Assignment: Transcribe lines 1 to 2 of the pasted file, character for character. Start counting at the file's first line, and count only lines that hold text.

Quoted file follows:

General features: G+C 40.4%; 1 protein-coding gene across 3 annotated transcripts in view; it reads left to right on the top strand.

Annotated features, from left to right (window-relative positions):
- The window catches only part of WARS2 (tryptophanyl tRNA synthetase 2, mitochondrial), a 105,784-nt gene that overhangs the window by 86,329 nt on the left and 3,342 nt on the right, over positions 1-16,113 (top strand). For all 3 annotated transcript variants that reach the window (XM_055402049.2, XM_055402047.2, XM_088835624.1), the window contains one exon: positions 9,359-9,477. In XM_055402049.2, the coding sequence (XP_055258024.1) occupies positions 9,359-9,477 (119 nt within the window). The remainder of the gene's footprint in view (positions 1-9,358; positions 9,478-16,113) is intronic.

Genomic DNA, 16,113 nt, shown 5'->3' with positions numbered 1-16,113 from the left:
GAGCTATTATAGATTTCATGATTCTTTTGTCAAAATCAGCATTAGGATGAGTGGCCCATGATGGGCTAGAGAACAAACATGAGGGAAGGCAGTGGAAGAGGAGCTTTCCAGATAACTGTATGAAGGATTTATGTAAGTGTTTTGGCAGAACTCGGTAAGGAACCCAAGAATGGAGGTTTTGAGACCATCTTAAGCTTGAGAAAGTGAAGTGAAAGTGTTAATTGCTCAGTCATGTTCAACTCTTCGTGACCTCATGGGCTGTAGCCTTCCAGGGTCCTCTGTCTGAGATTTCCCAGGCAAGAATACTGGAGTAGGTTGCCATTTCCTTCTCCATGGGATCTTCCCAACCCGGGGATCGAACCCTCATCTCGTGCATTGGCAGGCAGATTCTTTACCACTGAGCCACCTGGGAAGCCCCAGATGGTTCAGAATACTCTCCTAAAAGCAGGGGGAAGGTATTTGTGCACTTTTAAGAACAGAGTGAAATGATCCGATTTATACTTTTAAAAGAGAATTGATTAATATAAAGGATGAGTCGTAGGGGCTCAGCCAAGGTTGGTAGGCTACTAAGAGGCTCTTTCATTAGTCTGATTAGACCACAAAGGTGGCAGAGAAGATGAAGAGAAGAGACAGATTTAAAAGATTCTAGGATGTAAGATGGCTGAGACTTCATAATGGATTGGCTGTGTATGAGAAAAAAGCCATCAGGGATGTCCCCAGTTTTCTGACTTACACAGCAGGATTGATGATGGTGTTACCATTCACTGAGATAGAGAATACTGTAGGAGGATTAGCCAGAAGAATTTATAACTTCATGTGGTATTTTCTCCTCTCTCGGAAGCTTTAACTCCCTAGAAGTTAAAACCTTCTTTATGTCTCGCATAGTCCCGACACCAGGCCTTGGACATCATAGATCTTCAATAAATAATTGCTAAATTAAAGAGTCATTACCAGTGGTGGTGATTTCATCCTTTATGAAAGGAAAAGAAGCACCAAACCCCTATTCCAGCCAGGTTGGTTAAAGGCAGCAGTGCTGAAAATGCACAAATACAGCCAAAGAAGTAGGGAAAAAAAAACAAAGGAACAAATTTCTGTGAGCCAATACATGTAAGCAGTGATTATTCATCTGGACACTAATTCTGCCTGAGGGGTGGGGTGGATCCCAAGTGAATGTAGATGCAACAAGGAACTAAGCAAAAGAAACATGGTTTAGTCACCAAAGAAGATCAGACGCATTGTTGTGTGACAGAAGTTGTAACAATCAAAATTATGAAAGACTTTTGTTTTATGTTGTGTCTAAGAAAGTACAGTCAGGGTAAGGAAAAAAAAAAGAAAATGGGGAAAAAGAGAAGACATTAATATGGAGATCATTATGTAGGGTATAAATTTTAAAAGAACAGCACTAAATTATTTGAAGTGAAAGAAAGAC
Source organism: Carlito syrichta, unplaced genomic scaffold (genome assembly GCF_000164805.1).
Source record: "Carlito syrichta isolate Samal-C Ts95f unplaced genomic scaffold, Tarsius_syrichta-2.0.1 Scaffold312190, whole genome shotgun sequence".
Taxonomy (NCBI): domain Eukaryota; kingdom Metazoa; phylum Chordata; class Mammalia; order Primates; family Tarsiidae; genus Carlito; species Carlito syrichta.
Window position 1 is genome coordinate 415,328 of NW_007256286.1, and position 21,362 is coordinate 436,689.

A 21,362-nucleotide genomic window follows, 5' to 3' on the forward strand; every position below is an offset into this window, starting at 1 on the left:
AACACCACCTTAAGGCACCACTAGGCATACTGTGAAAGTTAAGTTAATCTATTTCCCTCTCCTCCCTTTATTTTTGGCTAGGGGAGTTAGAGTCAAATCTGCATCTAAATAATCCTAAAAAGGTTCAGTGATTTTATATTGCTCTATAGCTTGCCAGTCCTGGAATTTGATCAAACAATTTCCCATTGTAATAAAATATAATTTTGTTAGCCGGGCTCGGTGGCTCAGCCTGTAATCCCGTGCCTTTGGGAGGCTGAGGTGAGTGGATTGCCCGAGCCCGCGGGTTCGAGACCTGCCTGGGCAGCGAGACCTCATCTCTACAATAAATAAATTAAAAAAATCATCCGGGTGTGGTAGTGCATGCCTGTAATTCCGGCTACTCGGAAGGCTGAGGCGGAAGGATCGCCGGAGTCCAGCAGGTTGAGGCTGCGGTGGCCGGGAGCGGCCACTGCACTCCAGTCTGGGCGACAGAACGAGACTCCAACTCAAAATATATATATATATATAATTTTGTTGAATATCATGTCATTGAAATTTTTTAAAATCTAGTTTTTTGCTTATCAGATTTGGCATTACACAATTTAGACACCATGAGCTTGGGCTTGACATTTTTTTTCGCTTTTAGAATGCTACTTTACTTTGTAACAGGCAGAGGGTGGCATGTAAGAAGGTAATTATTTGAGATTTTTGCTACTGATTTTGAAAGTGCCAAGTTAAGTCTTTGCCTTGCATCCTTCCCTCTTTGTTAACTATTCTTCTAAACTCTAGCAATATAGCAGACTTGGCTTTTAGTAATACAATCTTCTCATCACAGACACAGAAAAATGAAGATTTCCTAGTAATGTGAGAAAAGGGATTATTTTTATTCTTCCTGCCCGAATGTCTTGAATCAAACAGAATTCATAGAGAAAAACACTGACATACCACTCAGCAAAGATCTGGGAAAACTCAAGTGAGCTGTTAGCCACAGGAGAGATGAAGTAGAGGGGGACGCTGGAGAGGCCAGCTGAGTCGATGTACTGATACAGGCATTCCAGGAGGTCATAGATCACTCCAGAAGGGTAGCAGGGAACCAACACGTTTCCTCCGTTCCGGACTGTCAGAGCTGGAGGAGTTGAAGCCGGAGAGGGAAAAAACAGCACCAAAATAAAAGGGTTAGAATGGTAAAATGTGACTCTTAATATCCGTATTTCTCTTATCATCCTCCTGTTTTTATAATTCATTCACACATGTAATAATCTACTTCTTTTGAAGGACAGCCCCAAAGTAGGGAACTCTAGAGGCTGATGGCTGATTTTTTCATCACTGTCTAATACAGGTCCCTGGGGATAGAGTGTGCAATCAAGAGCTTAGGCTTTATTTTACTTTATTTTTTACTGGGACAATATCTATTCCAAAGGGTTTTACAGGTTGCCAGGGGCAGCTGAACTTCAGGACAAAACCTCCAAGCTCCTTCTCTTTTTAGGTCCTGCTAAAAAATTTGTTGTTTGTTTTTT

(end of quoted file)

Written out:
General features: G+C 40.4%; 1 protein-coding gene across 3 annotated transcripts in view; it reads left to right on the top strand.

Annotated features, from left to right (window-relative positions):